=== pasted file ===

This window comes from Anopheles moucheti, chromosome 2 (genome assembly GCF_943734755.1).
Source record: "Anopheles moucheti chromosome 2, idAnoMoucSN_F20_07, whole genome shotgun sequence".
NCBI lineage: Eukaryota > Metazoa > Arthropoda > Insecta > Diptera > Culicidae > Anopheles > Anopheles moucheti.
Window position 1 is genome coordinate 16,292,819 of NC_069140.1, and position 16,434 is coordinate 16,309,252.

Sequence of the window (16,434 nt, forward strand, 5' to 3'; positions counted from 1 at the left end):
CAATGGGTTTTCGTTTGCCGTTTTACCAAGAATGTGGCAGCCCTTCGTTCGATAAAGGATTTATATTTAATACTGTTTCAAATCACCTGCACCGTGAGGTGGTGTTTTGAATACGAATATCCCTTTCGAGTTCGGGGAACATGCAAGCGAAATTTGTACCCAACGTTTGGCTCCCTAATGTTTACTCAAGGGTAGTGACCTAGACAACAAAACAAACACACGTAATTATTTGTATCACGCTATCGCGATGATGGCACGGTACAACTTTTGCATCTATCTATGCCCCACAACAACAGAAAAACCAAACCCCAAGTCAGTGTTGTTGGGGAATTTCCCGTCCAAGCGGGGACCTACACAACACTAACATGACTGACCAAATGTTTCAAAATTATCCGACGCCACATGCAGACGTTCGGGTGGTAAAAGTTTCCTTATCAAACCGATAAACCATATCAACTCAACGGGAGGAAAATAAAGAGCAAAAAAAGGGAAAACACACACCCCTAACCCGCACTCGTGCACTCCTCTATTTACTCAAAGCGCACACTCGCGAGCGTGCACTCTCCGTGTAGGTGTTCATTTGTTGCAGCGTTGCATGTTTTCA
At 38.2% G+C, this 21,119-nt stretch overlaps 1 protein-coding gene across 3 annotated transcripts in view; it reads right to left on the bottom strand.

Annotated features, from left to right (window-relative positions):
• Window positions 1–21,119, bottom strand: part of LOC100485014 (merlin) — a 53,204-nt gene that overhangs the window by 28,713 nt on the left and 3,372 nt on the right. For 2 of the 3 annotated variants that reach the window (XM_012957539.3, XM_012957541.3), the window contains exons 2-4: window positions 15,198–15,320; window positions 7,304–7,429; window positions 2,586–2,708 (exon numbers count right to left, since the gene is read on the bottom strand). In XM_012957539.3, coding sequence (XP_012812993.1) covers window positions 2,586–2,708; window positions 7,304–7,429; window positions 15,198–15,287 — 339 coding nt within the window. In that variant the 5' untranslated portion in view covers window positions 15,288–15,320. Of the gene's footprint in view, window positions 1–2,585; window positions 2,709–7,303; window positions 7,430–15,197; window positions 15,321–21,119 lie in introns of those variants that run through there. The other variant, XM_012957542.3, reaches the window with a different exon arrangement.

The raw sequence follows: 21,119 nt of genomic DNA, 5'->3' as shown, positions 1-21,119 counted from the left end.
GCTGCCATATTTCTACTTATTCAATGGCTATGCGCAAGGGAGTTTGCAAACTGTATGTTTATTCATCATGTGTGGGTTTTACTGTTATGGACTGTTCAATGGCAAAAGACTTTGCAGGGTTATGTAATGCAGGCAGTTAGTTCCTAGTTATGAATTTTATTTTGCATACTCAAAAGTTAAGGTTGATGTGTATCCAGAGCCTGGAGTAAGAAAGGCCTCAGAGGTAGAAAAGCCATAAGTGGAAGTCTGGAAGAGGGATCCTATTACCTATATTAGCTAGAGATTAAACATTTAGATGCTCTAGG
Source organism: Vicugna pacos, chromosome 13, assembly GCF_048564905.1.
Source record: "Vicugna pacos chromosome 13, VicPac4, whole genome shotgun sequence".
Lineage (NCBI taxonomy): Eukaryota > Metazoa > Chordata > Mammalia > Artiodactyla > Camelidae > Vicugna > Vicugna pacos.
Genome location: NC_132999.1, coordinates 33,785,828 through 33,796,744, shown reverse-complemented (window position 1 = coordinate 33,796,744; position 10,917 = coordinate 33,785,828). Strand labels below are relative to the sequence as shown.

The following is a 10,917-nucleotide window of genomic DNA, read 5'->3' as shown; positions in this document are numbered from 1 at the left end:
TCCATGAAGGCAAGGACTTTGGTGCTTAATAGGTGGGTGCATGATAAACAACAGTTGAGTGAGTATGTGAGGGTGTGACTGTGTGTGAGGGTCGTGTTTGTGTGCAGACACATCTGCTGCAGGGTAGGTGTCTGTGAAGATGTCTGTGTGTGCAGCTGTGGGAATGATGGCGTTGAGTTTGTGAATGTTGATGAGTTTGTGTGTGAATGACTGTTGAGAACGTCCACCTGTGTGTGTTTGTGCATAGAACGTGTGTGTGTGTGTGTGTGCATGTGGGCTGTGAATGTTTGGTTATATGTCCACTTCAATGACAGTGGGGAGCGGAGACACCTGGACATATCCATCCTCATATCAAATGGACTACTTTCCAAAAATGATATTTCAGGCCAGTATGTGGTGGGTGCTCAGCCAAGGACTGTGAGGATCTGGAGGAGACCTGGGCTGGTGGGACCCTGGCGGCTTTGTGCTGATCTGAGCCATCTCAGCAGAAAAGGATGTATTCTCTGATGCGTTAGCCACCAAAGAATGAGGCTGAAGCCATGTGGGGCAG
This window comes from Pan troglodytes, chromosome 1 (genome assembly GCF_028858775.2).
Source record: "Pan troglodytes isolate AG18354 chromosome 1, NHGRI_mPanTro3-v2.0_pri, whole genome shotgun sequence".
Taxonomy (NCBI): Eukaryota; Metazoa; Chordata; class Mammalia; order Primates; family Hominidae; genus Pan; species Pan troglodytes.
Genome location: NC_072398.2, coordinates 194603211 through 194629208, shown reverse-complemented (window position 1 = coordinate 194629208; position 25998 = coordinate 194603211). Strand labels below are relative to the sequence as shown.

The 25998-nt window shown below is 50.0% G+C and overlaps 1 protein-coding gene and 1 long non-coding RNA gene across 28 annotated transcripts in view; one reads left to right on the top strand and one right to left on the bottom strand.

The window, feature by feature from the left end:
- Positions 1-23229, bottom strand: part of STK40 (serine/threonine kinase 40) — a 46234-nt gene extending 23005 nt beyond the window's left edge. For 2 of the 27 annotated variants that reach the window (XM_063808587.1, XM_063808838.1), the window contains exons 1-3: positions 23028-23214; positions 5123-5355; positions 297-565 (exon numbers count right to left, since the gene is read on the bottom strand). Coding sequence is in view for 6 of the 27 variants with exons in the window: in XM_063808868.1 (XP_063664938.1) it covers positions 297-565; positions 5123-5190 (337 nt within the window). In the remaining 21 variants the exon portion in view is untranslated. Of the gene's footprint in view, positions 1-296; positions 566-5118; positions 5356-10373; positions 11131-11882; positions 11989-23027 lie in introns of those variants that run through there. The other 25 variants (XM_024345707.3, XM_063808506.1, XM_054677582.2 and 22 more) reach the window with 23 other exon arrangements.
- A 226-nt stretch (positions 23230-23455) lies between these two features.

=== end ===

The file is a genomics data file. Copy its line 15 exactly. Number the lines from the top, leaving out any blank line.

Genome location: NC_132999.1, coordinates 33,785,828 through 33,796,744, shown reverse-complemented (window position 1 = coordinate 33,796,744; position 10,917 = coordinate 33,785,828). Strand labels below are relative to the sequence as shown.